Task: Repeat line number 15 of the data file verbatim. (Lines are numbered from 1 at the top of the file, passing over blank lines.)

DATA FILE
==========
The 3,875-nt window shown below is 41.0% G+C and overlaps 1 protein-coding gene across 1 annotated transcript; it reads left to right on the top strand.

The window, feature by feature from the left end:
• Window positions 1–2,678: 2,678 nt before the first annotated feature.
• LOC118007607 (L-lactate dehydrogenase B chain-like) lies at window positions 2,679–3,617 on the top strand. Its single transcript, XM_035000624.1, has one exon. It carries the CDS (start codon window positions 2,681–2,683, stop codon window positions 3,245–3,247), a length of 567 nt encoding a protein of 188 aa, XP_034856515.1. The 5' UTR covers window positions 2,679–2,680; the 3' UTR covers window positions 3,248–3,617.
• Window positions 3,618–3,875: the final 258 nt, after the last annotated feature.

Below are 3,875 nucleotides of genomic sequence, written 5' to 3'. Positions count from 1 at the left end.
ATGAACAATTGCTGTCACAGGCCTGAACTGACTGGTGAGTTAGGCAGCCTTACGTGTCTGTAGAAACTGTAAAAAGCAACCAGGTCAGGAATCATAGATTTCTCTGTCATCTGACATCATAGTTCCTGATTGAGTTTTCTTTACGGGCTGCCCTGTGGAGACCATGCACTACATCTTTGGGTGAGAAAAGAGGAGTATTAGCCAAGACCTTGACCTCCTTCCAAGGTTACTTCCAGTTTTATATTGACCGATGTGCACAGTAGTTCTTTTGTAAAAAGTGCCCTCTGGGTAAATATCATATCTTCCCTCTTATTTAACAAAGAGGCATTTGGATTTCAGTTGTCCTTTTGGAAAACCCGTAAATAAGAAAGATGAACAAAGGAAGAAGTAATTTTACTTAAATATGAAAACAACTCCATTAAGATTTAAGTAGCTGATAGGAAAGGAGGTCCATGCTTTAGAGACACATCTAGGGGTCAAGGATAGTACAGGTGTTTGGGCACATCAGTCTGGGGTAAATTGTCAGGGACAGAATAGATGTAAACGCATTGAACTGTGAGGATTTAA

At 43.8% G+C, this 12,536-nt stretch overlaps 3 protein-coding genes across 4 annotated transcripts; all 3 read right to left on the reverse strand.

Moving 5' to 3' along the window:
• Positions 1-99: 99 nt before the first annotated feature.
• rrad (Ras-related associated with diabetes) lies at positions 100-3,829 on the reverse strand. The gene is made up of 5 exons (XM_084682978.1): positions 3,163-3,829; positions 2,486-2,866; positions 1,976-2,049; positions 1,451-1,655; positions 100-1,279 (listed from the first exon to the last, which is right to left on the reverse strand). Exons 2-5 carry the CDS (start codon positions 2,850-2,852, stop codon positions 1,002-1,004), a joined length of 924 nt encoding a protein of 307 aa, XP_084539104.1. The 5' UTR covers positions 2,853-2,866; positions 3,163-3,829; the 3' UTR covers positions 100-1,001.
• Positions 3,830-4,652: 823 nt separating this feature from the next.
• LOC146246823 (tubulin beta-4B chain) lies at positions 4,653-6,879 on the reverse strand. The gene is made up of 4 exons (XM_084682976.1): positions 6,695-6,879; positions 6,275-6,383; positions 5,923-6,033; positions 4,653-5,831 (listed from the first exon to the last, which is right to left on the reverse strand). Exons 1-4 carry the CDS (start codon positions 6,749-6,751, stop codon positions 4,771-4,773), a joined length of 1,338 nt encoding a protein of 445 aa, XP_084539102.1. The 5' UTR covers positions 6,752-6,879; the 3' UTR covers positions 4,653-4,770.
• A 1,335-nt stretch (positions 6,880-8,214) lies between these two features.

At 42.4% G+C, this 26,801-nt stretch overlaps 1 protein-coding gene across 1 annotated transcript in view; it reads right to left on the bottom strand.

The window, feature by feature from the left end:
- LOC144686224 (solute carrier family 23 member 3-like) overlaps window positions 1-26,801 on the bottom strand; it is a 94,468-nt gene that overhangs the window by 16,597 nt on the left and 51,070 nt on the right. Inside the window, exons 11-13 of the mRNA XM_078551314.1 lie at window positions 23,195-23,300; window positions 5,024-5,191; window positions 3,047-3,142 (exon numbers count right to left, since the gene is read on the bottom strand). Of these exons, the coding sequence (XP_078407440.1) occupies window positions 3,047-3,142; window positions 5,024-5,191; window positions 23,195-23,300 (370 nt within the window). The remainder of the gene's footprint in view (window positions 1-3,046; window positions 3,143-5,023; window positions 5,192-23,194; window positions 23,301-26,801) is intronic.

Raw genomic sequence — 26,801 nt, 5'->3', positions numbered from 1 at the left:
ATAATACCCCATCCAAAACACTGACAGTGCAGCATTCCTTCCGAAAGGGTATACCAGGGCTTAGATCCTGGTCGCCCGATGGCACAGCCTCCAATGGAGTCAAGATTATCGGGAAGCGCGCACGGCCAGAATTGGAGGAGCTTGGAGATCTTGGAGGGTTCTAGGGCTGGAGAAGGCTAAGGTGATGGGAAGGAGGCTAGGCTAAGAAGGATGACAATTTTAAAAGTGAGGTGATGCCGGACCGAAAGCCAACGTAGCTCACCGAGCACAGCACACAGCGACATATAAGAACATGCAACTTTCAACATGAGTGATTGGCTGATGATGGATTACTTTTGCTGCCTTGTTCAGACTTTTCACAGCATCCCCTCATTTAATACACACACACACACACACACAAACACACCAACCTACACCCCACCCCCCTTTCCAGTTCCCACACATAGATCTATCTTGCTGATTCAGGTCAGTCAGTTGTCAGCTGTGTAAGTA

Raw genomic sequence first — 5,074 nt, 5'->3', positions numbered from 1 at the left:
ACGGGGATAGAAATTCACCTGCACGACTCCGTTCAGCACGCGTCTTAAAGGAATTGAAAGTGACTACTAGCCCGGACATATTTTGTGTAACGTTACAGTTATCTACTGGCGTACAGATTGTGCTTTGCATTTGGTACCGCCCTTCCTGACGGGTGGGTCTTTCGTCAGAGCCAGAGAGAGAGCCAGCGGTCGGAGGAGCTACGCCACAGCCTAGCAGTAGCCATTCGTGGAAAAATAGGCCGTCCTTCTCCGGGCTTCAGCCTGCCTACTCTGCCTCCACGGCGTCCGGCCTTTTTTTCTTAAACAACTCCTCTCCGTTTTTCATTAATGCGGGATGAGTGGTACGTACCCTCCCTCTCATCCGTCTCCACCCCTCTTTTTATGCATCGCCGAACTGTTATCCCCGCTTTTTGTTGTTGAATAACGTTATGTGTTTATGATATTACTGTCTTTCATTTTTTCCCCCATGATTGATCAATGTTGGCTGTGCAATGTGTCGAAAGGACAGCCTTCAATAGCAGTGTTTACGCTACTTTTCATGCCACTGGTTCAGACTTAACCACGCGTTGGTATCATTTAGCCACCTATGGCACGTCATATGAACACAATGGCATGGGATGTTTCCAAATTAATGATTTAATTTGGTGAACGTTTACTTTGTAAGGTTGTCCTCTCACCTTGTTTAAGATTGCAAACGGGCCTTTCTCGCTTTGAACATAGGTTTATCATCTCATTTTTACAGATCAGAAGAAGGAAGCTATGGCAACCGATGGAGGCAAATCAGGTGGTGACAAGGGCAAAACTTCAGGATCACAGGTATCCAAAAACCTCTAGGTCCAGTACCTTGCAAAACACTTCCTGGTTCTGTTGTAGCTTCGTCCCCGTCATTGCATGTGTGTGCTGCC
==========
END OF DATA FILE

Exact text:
At 42.4% G+C, this 26,801-nt stretch overlaps 1 protein-coding gene across 1 annotated transcript in view; it reads right to left on the bottom strand.